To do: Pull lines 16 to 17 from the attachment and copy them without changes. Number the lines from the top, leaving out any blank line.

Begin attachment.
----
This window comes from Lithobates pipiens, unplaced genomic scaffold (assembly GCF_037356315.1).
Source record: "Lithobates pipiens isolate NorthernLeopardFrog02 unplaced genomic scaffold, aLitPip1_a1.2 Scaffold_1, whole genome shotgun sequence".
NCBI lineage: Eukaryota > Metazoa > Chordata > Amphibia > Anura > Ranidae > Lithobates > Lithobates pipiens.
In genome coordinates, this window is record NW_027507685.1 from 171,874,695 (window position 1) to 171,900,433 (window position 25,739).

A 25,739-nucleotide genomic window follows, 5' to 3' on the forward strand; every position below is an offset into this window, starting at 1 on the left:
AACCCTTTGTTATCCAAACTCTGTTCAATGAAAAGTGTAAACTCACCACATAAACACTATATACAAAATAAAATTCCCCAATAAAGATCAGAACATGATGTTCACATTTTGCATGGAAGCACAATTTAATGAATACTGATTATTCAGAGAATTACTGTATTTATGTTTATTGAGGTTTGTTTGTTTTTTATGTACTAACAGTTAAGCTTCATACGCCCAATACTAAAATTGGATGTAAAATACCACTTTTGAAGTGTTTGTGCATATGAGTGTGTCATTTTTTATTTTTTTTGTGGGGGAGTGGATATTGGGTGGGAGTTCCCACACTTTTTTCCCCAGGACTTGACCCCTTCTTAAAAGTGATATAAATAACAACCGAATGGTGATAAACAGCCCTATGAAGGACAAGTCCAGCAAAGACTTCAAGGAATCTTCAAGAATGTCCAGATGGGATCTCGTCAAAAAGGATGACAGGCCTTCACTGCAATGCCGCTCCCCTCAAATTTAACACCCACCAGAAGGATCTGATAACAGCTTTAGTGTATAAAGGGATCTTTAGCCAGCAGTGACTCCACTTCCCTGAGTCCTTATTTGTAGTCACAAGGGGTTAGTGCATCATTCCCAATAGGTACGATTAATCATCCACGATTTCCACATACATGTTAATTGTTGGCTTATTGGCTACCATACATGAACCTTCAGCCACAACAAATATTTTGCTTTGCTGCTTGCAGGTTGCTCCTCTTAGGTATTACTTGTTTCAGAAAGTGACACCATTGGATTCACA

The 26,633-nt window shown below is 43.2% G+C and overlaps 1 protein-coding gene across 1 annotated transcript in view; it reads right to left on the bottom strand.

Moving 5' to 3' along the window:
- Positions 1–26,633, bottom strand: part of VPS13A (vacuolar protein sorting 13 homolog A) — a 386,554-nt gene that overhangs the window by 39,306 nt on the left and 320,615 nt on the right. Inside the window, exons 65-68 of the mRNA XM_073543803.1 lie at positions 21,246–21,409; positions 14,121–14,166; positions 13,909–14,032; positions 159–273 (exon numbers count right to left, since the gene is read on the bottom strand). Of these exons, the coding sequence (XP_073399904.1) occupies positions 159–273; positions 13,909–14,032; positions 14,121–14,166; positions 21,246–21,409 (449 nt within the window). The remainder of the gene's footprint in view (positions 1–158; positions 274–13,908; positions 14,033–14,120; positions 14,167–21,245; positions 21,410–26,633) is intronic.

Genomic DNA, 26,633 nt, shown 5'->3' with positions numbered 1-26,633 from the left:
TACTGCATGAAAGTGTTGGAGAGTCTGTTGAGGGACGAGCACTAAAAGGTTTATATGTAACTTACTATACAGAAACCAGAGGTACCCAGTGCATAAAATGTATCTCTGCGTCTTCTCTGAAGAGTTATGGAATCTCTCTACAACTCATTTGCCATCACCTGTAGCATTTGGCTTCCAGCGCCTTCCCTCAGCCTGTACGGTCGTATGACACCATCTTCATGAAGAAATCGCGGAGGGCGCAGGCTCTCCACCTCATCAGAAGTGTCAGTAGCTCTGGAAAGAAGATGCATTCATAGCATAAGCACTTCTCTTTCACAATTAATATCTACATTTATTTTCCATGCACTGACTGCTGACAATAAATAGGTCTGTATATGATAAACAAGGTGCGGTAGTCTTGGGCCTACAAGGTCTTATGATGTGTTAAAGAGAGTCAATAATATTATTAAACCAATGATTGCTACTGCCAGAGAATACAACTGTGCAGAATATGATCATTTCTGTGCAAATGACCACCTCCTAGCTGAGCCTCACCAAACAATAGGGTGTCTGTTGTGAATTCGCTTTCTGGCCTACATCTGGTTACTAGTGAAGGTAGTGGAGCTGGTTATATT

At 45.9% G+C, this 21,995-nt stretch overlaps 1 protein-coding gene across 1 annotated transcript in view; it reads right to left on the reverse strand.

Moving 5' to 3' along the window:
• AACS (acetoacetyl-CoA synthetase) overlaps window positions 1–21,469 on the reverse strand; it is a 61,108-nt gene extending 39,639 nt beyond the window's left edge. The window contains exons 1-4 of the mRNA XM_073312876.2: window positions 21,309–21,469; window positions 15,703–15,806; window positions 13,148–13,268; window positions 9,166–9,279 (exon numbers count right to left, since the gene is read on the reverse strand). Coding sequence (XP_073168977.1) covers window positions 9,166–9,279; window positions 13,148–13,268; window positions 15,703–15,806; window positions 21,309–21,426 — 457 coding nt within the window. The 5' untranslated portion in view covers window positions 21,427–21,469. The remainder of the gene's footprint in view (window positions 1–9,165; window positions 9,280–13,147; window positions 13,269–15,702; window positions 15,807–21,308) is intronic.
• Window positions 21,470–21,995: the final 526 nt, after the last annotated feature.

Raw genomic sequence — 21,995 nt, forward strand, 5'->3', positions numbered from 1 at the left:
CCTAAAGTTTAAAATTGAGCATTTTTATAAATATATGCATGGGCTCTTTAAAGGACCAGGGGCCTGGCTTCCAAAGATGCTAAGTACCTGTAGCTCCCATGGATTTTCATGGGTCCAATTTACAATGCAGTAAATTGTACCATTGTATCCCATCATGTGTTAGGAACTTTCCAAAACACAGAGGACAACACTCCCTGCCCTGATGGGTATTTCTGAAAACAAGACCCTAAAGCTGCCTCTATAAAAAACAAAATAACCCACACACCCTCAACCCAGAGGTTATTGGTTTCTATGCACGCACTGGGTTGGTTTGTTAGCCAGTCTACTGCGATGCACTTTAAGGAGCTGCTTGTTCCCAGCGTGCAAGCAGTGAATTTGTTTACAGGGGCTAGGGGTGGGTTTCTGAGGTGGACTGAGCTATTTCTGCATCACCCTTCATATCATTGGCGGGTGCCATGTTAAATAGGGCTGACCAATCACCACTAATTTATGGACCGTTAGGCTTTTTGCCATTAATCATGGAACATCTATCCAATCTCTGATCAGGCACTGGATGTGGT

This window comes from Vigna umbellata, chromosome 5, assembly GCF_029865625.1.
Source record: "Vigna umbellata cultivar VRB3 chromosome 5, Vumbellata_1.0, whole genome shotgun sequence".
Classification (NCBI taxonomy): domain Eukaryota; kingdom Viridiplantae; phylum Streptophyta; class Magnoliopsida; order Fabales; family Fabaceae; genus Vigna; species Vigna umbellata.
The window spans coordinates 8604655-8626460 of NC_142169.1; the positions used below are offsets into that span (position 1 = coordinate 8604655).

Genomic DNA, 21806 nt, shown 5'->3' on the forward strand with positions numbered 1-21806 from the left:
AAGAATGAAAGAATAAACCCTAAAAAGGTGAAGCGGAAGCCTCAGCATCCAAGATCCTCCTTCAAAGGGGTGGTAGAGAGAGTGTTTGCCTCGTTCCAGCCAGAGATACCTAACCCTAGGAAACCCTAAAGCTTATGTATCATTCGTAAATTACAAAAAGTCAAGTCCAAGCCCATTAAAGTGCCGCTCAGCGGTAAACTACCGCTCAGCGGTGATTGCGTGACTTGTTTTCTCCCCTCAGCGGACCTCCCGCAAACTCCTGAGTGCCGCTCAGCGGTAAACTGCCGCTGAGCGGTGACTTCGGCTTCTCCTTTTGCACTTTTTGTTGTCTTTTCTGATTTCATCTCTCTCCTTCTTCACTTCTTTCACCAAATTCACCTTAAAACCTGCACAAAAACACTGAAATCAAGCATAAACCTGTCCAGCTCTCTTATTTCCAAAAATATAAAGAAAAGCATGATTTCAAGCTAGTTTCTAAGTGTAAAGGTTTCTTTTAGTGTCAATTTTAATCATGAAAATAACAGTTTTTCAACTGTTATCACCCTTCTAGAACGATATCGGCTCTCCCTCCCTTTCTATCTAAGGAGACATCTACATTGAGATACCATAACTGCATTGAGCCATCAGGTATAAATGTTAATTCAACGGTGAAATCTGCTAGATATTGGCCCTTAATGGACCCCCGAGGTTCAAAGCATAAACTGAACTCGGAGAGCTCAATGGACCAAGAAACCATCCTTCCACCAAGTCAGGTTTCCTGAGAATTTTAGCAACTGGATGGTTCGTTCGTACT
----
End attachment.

Raw genomic sequence — 21,995 nt, forward strand, 5'->3', positions numbered from 1 at the left:
CCTAAAGTTTAAAATTGAGCATTTTTATAAATATATGCATGGGCTCTTTAAAGGACCAGGGGCCTGGCTTCCAAAGATGCTAAGTACCTGTAGCTCCCATGGATTTTCATGGGTCCAATTTACAATGCAGTAAATTGTACCATTGTATCCCATCATGTGTTAGGAACTTTCCAAAACACAGAGGACAACACTCCCTGCCCTGATGGGTATTTCTGAAAACAAGACCCTAAAGCTGCCTCTATAAAAAACAAAATAACCCACACACCCTCAACCCAGAGGTTATTGGTTTCTATGCACGCACTGGGTTGGTTTGTTAGCCAGTCTACTGCGATGCACTTTAAGGAGCTGCTTGTTCCCAGCGTGCAAGCAGTGAATTTGTTTACAGGGGCTAGGGGTGGGTTTCTGAGGTGGACTGAGCTATTTCTGCATCACCCTTCATATCATTGGCGGGTGCCATGTTAAATAGGGCTGACCAATCACCACTAATTTATGGACCGTTAGGCTTTTTGCCATTAATCATGGAACATCTATCCAATCTCTGATCAGGCACTGGATGTGGT